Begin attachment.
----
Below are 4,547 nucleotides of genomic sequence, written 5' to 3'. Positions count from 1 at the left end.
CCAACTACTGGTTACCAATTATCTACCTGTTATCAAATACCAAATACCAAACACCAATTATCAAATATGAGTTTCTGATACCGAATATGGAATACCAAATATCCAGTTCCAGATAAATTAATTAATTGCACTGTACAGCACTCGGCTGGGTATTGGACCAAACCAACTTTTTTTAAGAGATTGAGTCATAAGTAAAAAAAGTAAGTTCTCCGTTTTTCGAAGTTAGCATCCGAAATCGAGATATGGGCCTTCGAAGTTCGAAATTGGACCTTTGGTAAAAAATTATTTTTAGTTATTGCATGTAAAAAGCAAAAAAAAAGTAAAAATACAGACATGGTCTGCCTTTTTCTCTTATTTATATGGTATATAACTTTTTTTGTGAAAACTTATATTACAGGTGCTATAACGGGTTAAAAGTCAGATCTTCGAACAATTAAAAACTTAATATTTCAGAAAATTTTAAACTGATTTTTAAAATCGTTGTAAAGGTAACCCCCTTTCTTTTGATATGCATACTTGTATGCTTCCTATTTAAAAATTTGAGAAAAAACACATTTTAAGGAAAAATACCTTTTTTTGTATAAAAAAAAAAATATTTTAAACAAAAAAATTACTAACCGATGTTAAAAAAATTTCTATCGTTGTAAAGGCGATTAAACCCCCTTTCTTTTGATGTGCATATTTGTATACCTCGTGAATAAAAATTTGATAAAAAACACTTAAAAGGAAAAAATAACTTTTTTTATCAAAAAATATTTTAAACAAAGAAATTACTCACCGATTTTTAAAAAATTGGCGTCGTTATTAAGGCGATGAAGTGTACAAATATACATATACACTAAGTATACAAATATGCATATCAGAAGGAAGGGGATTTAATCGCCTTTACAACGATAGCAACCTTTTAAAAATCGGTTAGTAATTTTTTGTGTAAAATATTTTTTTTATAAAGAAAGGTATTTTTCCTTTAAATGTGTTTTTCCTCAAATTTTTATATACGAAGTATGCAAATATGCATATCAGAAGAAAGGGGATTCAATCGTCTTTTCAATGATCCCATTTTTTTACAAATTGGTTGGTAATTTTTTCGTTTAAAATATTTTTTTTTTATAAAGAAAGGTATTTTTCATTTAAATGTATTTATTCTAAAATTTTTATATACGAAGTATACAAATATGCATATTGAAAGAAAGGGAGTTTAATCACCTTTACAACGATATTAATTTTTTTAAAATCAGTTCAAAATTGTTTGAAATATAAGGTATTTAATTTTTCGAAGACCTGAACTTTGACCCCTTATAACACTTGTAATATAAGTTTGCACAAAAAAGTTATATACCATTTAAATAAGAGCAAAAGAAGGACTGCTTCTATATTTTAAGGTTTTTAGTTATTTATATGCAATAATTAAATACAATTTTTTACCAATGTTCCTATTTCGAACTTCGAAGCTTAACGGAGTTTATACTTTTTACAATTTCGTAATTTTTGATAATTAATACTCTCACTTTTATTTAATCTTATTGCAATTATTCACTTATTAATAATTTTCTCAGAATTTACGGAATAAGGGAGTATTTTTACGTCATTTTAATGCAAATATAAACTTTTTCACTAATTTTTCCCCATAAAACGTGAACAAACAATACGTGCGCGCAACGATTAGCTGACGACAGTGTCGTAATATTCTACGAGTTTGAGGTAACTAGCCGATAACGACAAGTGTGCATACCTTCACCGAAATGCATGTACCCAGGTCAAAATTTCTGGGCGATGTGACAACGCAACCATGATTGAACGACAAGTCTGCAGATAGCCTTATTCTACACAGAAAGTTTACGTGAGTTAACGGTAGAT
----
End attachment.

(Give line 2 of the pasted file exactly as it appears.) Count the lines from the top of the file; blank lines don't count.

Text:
CCAACTACTGGTTACCAATTATCTACCTGTTATCAAATACCAAATACCAAACACCAATTATCAAATATGAGTTTCTGATACCGAATATGGAATACCAAATATCCAGTTCCAGATAAATTAATTAATTGCACTGTACAGCACTCGGCTGGGTATTGGACCAAACCAACTTTTTTTAAGAGATTGAGTCATAAGTAAAAAAAGTAAGTTCTCCGTTTTTCGAAGTTAGCATCCGAAATCGAGATATGGGCCTTCGAAGTTCGAAATTGGACCTTTGGTAAAAAATTATTTTTAGTTATTGCATGTAAAAAGCAAAAAAAAAGTAAAAATACAGACATGGTCTGCCTTTTTCTCTTATTTATATGGTATATAACTTTTTTTGTGAAAACTTATATTACAGGTGCTATAACGGGTTAAAAGTCAGATCTTCGAACAATTAAAAACTTAATATTTCAGAAAATTTTAAACTGATTTTTAAAATCGTTGTAAAGGTAACCCCCTTTCTTTTGATATGCATACTTGTATGCTTCCTATTTAAAAATTTGAGAAAAAACACATTTTAAGGAAAAATACCTTTTTTTGTATAAAAAAAAAAATATTTTAAACAAAAAAATTACTAACCGATGTTAAAAAAATTTCTATCGTTGTAAAGGCGATTAAACCCCCTTTCTTTTGATGTGCATATTTGTATACCTCGTGAATAAAAATTTGATAAAAAACACTTAAAAGGAAAAAATAACTTTTTTTATCAAAAAATATTTTAAACAAAGAAATTACTCACCGATTTTTAAAAAATTGGCGTCGTTATTAAGGCGATGAAGTGTACAAATATACATATACACTAAGTATACAAATATGCATATCAGAAGGAAGGGGATTTAATCGCCTTTACAACGATAGCAACCTTTTAAAAATCGGTTAGTAATTTTTTGTGTAAAATATTTTTTTTATAAAGAAAGGTATTTTTCCTTTAAATGTGTTTTTCCTCAAATTTTTATATACGAAGTATGCAAATATGCATATCAGAAGAAAGGGGATTCAATCGTCTTTTCAATGATCCCATTTTTTTACAAATTGGTTGGTAATTTTTTCGTTTAAAATATTTTTTTTTTATAAAGAAAGGTATTTTTCATTTAAATGTATTTATTCTAAAATTTTTATATACGAAGTATACAAATATGCATATTGAAAGAAAGGGAGTTTAATCACCTTTACAACGATATTAATTTTTTTAAAATCAGTTCAAAATTGTTTGAAATATAAGGTATTTAATTTTTCGAAGACCTGAACTTTGACCCCTTATAACACTTGTAATATAAGTTTGCACAAAAAAGTTATATACCATTTAAATAAGAGCAAAAGAAGGACTGCTTCTATATTTTAAGGTTTTTAGTTATTTATATGCAATAATTAAATACAATTTTTTACCAATGTTCCTATTTCGAACTTCGAAGCTTAACGGAGTTTATACTTTTTACAATTTCGTAATTTTTGATAATTAATACTCTCACTTTTATTTAATCTTATTGCAATTATTCACTTATTAATAATTTTCTCAGAATTTACGGAATAAGGGAGTATTTTTACGTCATTTTAATGCAAATATAAACTTTTTCACTAATTTTTCCCCATAAAACGTGAACAAACAATACGTGCGCGCAACGATTAGCTGACGACAGTGTCGTAATATTCTACGAGTTTGAGGTAACTAGCCGATAACGACAAGTGTGCATACCTTCACCGAAATGCATGTACCCAGGTCAAAATTTCTGGGCGATGTGACAACGCAACCATGATTGAACGACAAGTCTGCAGATAGCCTTATTCTACACAGAAAGTTTACGTGAGTTAACGGTAGAT